Like I said time consuming. Now of course you could send it out and have it done for a few $$ but the amount depends on what you have done, who you send it to (WILL HAVE TO BE A PAINTBALL SHOP - or they'll damage your reg as for they have NO IDEA how they work or go together)

if you are interested or have any comments or questions feel free to email me at : Dizturbd1@SBCGLOBAL.NET


Now if your interested, here's MY method.. for you to try on your own

180 Grit Emery tape (for removing nicks)
320 Grit Emery tape (for removing annodization)

600 Grit WET DRY sandpaper (smoothing - USE WATER!)
800/800 Grit Wet Dry (same as above)

1200/1500 Grit Wet Dry (for more polishing)

2500/3000 Grit wet dry (fine polishing)

And either Jewelers Rouge (for ALUMINUM) or
Aluminum polish. (your choice here - I like Jewelers Rouge)

Buffing wheel of some sort. (drill, dremel, or grinder type)

Drill, Dremel, OR A BENCHGRINDER that a buffing wheel can be attatched.



start off LOW number to HIGH, and get the surface you want. then start applying the polish and get to buffing.

now this is a VERY VERY simple way to do this i've left out a BUNCH of details that are fairily COMMON-SENSE.

if your going to disassemble your reg and gun, this is ON YOU, I will not be held responsible for your own actions...
I've owned and shot...
Sheridan: Nemesis XTS, Brass Eagle: Talon, Stingray II, RainMaker. Kingman: Spyder, Spyder 2k, Spyder-Xtra (xtra and 2k had Boo-Yah electro grips). Indian Creek Designs: Bushmaster 2000 (2 of them!) Bushmaster BKO (2 of em - still have 1). Worr Games Products: Sniper, Auto-Cocker - Right feed, Auto-Cocker - Vert feed (DOPESICK).

Last edited by Silent Knight : 06-02-2002 at 10:59 AM.
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Old 06-29-2002, 11:23 PM   #19
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Autococker FAQ

Can I run my Autococker on Co2?

Yes, it'll work fine with co2. Although it's recommended that you get yourself a good High Pressure Air system in the future. To extract maximum performance out of Co2 you should have an anti-siphon tube installed in your co2 tank, and buy an inline regulator that works great with co2 like the Palmer Stabalizer. If you dont want an on gun set up, a remote will work fine (*don't use an anti siphon tank with a remote)

Is the Autococker efficient?

Yes, you don't have to worry about efficiency at all it's one of the most efficient markers out there.

What is Short Stroking?

The Autococker has 2 seperate functions that occur during the trigger pull. There is a firing point, which is followed by the recocking point (in that order). The term "short stroking" often refers to the somewhat sloppy action involved when inexperienced cocker users pull the trigger. Not pulling the trigger ALL THE WAY is the cause of short stroking. Pulling the trigger past the firing point, and not completely pulling the trigger past the recocking point (actuating the 3-way) can lead to loading multiple balls into the breech, chopping, and frustration.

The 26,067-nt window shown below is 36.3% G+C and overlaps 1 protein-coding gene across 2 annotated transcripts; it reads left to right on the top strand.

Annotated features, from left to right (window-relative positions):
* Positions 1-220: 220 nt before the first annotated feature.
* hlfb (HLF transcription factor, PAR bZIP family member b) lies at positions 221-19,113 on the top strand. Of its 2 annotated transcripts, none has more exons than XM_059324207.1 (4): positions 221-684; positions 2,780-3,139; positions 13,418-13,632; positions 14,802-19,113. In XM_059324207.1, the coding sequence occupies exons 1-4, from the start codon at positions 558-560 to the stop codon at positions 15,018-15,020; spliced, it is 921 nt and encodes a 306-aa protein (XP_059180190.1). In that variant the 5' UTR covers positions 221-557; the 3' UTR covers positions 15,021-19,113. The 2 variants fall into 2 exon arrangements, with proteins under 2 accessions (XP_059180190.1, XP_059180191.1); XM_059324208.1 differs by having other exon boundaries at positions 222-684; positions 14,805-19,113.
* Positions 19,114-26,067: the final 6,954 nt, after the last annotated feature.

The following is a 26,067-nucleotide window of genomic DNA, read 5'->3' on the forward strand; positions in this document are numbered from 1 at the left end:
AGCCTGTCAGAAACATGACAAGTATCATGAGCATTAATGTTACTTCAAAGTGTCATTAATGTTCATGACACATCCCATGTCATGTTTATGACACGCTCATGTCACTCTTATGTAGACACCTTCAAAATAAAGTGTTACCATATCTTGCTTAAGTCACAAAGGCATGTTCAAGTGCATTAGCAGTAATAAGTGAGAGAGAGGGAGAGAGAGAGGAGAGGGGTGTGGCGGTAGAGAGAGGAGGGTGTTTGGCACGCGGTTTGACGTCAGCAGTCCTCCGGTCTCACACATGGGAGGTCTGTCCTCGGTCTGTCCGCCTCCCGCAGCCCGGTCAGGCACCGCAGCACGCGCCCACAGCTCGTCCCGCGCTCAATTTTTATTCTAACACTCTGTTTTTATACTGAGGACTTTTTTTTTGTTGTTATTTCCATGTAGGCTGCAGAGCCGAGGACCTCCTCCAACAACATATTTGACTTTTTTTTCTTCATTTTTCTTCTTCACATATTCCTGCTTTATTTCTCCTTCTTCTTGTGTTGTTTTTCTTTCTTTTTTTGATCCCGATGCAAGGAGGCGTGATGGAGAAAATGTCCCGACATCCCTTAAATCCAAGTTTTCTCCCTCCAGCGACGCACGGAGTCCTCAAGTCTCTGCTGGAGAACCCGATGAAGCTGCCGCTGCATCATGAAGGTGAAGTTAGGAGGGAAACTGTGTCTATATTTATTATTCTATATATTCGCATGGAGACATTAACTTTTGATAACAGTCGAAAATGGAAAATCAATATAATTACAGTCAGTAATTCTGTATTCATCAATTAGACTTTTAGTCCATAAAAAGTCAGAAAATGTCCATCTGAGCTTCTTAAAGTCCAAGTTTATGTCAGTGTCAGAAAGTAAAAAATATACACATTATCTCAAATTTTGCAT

Learn the feel for the trigger, and you'll be fine.

What is Timing and how do I do it?

Much like how a car must be timed correctly, so does the Autococker. The Autococker has a lot of moving parts, and the secret to getting this marker and it's parts to perform at it's peak... everything must be in properly working order, the process involved to achieve a properly working Autococker is called "Timing" I am not going to go into full detail about timing because there are several other places where you can read up on it please refer to the other stickies and/or websites.
Like I said above the Autococker has 2 seperate functions in the trigger pull. There is a firing point (where the ball is fired from the marker) and there is a recocking point (where the next paintball is loaded into the breech) timing involves adjusting these 2 points so that they work in perfect harmony everytime the trigger is pulled. Bad timing can be very frustrating, and annoying, that is why it's a good idea to have a good grasp on this concept. Especially because upgrading specific parts on the autococker will require you to know how to time your marker.

Where can I put a gauge?

You have several options some regulators have a gauge port that will allow the user to add a guage that will indicate regulated pressure. For those regulators that don't have gauge ports, or that have gauge ports but wont read regulated output pressure you have 2 options... You can add a gauge to the front block by removing the plug underneath the front block (this will tell you your operating pressure) Or you could buy a Shocktech vertical adapter, it comes with a gauge port and it will also read your current operating pressure.

What is the Autococker's ROF?